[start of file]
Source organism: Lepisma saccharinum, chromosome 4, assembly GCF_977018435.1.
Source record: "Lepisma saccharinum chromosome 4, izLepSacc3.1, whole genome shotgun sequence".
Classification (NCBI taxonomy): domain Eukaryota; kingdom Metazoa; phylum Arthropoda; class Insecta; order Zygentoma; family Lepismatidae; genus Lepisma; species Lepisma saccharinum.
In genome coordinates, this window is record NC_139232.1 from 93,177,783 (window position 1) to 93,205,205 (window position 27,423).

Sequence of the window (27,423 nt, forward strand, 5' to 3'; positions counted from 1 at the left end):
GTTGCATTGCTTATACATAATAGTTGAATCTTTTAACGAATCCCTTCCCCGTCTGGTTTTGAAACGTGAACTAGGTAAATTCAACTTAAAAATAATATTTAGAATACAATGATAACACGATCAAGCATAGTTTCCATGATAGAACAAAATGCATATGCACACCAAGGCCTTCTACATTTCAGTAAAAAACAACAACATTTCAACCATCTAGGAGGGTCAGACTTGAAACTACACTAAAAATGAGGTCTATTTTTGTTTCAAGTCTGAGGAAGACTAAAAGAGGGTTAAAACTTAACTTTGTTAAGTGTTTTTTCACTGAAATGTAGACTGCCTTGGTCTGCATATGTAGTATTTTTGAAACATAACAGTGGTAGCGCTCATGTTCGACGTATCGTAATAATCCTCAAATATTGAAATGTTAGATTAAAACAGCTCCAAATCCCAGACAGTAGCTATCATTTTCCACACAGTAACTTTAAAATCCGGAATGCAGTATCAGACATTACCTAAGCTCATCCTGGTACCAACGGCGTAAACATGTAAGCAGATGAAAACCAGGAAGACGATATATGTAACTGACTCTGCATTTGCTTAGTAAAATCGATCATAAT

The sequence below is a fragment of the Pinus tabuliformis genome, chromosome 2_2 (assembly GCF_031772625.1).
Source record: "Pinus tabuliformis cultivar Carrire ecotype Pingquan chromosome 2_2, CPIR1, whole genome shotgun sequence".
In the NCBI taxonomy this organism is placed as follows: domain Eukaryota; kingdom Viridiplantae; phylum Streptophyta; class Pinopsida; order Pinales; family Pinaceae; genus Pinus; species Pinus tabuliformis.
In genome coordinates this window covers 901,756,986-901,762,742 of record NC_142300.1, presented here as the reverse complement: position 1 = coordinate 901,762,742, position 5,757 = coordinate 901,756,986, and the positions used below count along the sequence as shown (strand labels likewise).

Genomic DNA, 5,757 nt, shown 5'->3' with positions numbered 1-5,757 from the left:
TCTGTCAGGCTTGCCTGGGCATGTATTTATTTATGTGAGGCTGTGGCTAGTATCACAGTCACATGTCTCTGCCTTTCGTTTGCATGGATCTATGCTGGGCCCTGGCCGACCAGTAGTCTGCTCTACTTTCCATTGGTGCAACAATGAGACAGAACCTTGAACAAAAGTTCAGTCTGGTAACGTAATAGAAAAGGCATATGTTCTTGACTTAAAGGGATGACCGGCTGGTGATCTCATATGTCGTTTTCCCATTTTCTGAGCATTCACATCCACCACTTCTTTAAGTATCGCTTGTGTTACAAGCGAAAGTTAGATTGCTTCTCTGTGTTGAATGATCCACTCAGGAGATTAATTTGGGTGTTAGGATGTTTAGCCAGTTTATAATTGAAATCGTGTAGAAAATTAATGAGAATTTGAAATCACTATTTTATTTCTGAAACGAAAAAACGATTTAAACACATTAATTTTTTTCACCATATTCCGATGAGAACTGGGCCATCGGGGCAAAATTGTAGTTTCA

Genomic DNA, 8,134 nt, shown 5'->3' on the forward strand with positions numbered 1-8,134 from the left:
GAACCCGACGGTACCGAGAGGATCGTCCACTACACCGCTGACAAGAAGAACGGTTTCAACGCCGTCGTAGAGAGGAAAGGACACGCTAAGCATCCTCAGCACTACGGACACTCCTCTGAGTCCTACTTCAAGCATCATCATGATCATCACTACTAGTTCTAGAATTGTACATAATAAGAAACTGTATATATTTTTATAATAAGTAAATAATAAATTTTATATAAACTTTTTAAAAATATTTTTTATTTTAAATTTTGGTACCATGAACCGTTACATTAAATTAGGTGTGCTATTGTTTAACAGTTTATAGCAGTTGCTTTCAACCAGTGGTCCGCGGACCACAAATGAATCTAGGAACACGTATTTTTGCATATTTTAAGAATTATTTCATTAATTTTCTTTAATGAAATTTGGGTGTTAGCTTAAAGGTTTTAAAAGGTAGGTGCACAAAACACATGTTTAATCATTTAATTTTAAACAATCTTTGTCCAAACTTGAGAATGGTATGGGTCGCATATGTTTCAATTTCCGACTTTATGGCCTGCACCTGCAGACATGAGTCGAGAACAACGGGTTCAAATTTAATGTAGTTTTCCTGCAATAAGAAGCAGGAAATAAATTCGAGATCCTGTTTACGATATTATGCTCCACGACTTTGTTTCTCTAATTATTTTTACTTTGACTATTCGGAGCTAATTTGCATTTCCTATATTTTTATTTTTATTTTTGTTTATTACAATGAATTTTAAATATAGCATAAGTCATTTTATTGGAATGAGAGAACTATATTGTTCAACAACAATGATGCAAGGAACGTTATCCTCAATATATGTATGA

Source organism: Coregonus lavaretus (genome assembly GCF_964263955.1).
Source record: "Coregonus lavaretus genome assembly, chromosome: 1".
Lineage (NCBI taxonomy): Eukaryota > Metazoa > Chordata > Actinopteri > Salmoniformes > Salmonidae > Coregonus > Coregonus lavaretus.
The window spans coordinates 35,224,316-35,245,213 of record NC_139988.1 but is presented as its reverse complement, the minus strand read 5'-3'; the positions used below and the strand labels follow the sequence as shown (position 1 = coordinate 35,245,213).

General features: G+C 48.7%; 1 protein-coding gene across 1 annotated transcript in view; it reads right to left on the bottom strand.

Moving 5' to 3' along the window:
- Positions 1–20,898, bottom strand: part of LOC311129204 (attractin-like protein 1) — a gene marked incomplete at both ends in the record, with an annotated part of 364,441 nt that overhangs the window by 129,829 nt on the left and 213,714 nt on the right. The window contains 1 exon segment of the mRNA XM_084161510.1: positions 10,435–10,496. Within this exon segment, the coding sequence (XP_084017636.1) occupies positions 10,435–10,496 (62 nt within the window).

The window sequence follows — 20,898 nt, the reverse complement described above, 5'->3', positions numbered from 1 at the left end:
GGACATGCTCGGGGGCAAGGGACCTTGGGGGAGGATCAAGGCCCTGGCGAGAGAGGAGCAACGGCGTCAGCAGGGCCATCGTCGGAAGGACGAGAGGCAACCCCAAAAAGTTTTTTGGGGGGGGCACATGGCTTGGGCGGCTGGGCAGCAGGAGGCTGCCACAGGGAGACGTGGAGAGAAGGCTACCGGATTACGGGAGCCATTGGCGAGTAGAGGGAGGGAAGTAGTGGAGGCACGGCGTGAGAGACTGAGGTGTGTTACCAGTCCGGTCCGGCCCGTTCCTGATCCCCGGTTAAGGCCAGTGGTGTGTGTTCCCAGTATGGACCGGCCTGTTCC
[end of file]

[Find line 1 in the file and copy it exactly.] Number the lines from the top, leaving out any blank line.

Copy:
Source organism: Lepisma saccharinum, chromosome 4, assembly GCF_977018435.1.